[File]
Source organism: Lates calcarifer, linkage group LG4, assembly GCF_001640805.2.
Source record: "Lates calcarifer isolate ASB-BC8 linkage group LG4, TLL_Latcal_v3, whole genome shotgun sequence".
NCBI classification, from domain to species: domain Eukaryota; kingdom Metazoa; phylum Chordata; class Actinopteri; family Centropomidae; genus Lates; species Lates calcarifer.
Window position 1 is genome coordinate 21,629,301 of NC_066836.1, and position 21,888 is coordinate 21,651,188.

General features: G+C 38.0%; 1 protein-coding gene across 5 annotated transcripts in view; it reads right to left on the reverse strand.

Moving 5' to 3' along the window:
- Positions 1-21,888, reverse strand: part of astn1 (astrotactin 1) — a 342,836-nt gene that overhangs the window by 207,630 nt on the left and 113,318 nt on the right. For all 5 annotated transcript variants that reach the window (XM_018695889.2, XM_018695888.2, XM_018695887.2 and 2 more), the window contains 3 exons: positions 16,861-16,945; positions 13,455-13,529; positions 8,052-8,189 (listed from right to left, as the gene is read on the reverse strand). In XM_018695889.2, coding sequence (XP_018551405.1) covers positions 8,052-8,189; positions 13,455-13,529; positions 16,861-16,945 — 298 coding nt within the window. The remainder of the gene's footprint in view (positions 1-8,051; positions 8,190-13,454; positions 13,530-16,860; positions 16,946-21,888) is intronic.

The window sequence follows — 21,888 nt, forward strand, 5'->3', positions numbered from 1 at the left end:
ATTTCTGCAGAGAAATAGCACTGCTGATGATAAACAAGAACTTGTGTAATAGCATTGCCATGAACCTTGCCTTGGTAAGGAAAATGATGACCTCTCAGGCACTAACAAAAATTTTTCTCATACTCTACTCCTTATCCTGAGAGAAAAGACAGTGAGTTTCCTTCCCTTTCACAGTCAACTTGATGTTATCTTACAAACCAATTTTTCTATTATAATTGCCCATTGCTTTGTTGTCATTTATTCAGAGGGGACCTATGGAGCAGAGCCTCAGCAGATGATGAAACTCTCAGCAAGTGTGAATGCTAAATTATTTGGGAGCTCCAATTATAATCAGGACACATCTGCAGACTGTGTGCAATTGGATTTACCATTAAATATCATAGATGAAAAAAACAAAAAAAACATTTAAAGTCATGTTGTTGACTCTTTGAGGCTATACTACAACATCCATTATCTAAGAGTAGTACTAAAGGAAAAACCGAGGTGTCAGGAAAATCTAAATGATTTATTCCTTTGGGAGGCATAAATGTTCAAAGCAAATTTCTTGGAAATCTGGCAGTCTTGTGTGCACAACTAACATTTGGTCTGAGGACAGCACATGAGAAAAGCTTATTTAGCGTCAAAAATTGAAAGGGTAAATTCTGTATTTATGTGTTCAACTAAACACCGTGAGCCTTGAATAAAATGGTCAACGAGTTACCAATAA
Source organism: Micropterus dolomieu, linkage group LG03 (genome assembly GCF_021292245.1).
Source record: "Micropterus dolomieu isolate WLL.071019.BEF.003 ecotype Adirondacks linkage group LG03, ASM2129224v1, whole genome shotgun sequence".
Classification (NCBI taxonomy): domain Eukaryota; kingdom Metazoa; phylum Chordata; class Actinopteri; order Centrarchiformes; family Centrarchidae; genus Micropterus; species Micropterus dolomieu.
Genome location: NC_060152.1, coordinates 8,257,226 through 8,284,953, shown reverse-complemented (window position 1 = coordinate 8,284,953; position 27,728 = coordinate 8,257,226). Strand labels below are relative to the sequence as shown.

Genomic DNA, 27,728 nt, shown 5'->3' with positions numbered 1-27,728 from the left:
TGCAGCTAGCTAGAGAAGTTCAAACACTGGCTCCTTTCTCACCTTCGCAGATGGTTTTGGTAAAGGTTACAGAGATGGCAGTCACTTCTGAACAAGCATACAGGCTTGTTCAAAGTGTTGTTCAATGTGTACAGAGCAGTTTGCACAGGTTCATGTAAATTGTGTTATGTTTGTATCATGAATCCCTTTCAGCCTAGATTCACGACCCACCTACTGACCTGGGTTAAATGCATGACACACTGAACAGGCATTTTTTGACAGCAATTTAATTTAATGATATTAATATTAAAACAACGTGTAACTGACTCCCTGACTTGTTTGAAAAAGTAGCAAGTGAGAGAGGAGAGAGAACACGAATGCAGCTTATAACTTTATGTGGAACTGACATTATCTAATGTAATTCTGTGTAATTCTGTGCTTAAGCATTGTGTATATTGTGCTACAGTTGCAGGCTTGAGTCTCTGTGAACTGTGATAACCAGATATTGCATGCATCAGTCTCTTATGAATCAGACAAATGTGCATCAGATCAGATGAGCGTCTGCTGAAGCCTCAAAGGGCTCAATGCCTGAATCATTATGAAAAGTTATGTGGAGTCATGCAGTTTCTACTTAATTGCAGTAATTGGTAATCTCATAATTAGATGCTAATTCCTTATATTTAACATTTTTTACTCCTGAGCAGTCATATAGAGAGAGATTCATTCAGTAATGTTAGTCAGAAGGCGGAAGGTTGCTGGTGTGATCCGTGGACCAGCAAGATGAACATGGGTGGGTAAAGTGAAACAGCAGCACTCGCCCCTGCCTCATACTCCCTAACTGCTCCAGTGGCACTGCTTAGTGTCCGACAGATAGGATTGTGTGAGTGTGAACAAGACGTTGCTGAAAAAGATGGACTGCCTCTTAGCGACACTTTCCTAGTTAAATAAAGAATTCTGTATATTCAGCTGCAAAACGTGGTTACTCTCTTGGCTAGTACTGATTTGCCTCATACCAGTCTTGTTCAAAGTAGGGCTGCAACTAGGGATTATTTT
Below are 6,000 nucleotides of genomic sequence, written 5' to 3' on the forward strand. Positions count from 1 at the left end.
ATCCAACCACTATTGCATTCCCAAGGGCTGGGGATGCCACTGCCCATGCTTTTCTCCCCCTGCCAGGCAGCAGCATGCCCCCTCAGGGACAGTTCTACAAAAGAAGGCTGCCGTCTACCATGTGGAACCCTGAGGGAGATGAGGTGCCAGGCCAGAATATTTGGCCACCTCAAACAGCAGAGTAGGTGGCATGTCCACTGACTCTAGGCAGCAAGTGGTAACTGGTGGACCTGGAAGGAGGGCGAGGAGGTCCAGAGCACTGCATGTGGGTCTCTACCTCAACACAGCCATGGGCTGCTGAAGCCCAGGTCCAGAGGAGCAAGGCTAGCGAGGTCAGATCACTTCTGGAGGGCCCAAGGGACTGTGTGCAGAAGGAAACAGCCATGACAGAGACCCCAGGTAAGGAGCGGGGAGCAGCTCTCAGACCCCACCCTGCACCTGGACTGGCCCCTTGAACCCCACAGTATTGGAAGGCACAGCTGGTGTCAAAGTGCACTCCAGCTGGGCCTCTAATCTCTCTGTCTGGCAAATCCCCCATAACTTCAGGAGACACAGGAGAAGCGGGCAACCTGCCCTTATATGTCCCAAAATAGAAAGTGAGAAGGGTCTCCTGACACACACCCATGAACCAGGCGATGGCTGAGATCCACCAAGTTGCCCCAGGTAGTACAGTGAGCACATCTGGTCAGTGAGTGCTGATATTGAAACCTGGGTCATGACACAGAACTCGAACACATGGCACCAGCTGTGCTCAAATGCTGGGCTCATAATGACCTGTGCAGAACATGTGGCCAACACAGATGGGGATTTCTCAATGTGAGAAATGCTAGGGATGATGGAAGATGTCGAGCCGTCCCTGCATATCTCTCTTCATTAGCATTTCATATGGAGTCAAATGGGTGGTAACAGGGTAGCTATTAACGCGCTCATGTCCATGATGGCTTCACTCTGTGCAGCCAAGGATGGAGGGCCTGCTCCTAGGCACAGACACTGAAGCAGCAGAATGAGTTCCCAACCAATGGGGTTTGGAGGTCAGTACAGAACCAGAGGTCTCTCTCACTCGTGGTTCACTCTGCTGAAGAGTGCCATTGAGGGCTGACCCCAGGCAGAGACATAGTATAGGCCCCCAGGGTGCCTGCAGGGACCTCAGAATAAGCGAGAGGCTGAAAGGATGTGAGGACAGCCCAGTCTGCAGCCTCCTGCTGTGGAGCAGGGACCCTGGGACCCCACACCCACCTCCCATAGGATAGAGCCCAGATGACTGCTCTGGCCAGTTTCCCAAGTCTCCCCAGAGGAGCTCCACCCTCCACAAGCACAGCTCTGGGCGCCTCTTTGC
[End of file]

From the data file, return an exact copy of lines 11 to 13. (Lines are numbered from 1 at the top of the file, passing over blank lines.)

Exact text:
Source record: "Micropterus dolomieu isolate WLL.071019.BEF.003 ecotype Adirondacks linkage group LG03, ASM2129224v1, whole genome shotgun sequence".
Classification (NCBI taxonomy): domain Eukaryota; kingdom Metazoa; phylum Chordata; class Actinopteri; order Centrarchiformes; family Centrarchidae; genus Micropterus; species Micropterus dolomieu.
Genome location: NC_060152.1, coordinates 8,257,226 through 8,284,953, shown reverse-complemented (window position 1 = coordinate 8,284,953; position 27,728 = coordinate 8,257,226). Strand labels below are relative to the sequence as shown.